Or have I got it wrong and 2m is the distance in America too? I'm sure I heard 6ft a lot when I was there last month...

Met a woman who seemed to think of herself as a non-math person (though she didn't say it out loud), whose son had asked her how many points were in a circle. I didn't want to give a boring closed answer, so, thinking of eg the ℓ₁ norm, I started to say "it depends..." and she finished the sentence saying "..on how many dimensions you have?" :D

Needless to say, I congratulated her on an excellent observation!

https://www.ams.org/journals/notices/202001/rnoti-o1.pdf

I don't see why insisting our colleagues have inclusive values is just as bad as insisting our colleagues have exclusive values. In fact I don't see why insisting on some values is bad per se, it clearly depends on the values in question.

The argument that diversity statements harm the very people they are intended to help is much more convincing to me.

Could be a good puzzle either to prove, or if I am wrong to find a counter example.

Oh and probably n should be at least 3. So far I've mainly played games where n=3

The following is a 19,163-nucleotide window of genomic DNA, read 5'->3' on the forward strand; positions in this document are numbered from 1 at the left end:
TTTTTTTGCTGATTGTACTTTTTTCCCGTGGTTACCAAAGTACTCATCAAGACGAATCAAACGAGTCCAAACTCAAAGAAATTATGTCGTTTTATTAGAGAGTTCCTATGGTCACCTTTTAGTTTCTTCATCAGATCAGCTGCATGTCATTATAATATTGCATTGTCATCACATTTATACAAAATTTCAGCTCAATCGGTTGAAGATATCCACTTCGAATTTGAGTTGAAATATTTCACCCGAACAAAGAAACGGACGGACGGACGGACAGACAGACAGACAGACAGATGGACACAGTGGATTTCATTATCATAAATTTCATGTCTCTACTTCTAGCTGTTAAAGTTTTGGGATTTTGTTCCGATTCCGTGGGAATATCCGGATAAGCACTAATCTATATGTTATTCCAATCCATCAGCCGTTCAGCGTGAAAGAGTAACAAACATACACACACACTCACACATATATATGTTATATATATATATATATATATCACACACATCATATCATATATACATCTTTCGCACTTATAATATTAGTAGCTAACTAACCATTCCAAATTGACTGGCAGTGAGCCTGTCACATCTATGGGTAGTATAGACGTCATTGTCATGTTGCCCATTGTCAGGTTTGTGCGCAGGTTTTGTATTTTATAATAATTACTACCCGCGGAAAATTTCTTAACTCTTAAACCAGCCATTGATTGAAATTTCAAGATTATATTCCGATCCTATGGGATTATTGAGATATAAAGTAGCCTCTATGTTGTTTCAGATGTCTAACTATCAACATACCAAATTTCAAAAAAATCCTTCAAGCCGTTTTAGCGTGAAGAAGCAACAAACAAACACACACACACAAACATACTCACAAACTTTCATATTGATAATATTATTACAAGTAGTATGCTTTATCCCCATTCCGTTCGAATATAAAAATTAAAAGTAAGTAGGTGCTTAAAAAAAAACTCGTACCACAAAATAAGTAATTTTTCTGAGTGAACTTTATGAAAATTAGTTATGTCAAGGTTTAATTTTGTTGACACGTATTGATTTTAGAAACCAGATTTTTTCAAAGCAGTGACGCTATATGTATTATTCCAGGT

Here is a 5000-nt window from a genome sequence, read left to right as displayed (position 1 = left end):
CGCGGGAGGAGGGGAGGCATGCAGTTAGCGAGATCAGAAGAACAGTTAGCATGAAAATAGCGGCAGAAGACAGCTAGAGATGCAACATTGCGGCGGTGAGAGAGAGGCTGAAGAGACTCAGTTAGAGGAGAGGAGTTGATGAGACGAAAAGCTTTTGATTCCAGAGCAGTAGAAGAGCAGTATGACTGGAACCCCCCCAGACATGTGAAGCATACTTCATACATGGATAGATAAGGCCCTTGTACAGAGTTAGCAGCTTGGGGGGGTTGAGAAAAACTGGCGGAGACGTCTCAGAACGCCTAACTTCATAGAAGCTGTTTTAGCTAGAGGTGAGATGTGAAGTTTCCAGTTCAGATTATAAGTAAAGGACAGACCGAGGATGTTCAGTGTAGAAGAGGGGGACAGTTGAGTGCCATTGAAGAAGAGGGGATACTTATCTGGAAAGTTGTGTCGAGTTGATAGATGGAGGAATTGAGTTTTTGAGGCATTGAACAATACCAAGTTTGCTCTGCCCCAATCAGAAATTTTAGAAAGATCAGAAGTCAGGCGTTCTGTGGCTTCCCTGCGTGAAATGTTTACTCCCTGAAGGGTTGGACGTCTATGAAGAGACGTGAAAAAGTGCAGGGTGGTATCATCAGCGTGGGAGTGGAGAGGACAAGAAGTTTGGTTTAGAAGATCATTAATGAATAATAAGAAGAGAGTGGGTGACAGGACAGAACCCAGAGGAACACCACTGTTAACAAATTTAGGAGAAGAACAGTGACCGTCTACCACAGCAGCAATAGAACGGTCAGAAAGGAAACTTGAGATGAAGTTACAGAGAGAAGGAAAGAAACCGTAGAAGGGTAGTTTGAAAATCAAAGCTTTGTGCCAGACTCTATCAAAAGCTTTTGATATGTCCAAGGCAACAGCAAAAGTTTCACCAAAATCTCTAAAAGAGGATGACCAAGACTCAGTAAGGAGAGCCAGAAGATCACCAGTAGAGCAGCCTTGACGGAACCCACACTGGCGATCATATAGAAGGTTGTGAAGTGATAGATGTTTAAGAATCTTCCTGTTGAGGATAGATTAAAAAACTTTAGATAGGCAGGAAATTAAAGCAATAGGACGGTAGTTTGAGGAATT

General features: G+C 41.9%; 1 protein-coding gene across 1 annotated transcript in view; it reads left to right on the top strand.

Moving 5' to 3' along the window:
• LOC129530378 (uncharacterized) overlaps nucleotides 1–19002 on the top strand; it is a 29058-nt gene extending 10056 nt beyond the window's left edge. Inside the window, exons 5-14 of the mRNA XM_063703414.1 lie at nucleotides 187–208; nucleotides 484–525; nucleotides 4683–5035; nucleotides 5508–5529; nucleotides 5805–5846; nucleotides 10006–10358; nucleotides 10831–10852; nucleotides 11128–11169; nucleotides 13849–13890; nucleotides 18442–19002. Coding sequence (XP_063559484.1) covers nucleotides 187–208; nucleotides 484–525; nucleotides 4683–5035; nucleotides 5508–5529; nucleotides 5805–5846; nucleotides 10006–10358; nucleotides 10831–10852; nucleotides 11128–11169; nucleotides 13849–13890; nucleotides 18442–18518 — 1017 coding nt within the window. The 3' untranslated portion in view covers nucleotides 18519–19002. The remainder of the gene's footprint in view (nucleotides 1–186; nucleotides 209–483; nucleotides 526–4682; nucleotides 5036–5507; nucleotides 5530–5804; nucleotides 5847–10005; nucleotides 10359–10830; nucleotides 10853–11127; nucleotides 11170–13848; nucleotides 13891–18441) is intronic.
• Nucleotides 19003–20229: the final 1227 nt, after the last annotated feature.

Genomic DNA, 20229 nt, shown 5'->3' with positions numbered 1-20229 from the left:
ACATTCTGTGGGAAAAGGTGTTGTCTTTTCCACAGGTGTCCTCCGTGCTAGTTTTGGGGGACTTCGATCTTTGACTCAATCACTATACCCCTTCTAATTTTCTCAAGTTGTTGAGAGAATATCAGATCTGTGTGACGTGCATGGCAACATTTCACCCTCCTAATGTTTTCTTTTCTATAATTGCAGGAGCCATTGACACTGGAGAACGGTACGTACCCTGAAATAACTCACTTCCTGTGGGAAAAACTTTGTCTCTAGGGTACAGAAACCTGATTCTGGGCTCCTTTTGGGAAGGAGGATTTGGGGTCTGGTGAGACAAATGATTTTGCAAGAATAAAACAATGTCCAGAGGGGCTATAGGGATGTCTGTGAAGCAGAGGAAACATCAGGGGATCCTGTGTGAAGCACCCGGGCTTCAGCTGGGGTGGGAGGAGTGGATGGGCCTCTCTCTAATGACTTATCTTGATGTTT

I've been playing "binary sudoku". You have a 2nx2n grid, with some 0s and 1s and you have to fill it in according to some rules:

* each row and column has equal number of 0s and 1s

* no row or column has a run of three 0s or 1s

* no pair of rows is the same

* no pair of columns is the same

conjecture: there must be a pair of rows (or columns) that are "inverse" i.e. a pair of strings s t where s[i]=/=t[i] for all i.

I can see a boring case analysis proof but is there an "at a glance" proof?

I'm sure many of you have seen this, it's a couple of years old - there's a sort of lattice of quadrilaterals (a square is a rectangle is a parallelogram etc) but it's a bit ugly if you stick to standard named ones. Here a "kitoid" is introduced to make a really beautiful diagram

https://www.hambrecht.ch/blog/2017/7/26/the-quest-for-the-lost-quadrilateral

But it got me thinking, is there any well defined sense in which these categories are exhaustive (for convex quads)? And if so how many are there for n-gons

Mathematician, computer scientist, bassist, knitter?

Joined Jan 2018